Writing his First Movie Script: Sylvester Stallone

For the first time, I watched “Rocky” through – best of all, the attached DVD commentary by Sylvester Stallone – who comes across clearly as a writer:

He talks about finding the heart of the story – and how financially broke he was when writing.  There are wry and ironic looks back – and he comes across as an intelligent, thinking writer.

The whole opportunity – and here is the creative takeaway for us all – is that he just happened to say as he walked away from having done an unsuccessful screen test for Bob Charloff and Irwin Winkler: “Hey, if you’re interested, I’ve just written a script about boxing…..”, the producers said they’d like to see it – and the script was “Rocky”.

Sylvester obviously not only spotted the moment of opportunity but had also prepared for it by writing the script.

Here’s a little of that journey.  As a fairly broke actor, he went to see a fight between Muhammad Ali and a little-known boxer.  Just for about 20 seconds, the unknown landed some major punches on Muhammad Ali, and took him by surprise.  The champion recovered and went on to win – but Sylvester was caught by that little moment of the little guy achieving his potential and one of the biggest ‘wins’ of his life – in just a tiny fraction of it.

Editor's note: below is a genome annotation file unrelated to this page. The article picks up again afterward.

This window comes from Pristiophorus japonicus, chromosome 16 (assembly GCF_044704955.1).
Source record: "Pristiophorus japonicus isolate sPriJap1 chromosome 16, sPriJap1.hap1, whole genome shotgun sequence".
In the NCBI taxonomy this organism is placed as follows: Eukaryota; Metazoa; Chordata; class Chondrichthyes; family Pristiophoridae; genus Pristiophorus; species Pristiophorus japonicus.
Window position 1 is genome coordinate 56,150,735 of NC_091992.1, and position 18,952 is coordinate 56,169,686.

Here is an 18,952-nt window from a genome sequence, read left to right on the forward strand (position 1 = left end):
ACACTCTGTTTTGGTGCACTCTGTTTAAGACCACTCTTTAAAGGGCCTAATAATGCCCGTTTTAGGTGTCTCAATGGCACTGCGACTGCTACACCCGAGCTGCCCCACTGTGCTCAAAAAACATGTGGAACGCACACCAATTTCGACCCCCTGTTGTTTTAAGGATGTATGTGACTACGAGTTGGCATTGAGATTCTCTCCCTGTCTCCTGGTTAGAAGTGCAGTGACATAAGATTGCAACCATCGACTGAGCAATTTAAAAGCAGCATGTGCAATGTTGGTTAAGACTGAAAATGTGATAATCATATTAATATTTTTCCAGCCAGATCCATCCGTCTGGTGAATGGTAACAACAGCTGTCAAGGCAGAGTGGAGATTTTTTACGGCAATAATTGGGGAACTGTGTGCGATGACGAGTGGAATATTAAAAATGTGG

So the “Rocky” story was based on a real-life incident.  And its heart and interest was the typical low achiever and what happens with a life of frustrated achievement?

Fascinated, Stallone wrote a 90 page script in just 3 days.  He edited and rewrote the script, so that he estimates that around 10 per cent was used in the final film.  But it was a rapid, strong beginning.

“there was something about the process of unrealised dreams – I was always brought back to this subject because I think that it’s one of the most enduring subjects and one of the most difficult passages for people to accept – that they never were realised in their own lifetime” – Sylvester Stallone

The picture went on to receive 10 Oscar nominations – and won a few, including the coveted award of Best Picture (despite stiff competition from “All the President’s Men”, “Network” and “Taxi Driver”). All this began with an unemployed actor taking a chance on mentioning a script to directors – and the directors taking the even more astounding chance on making it into a movie.

 

 

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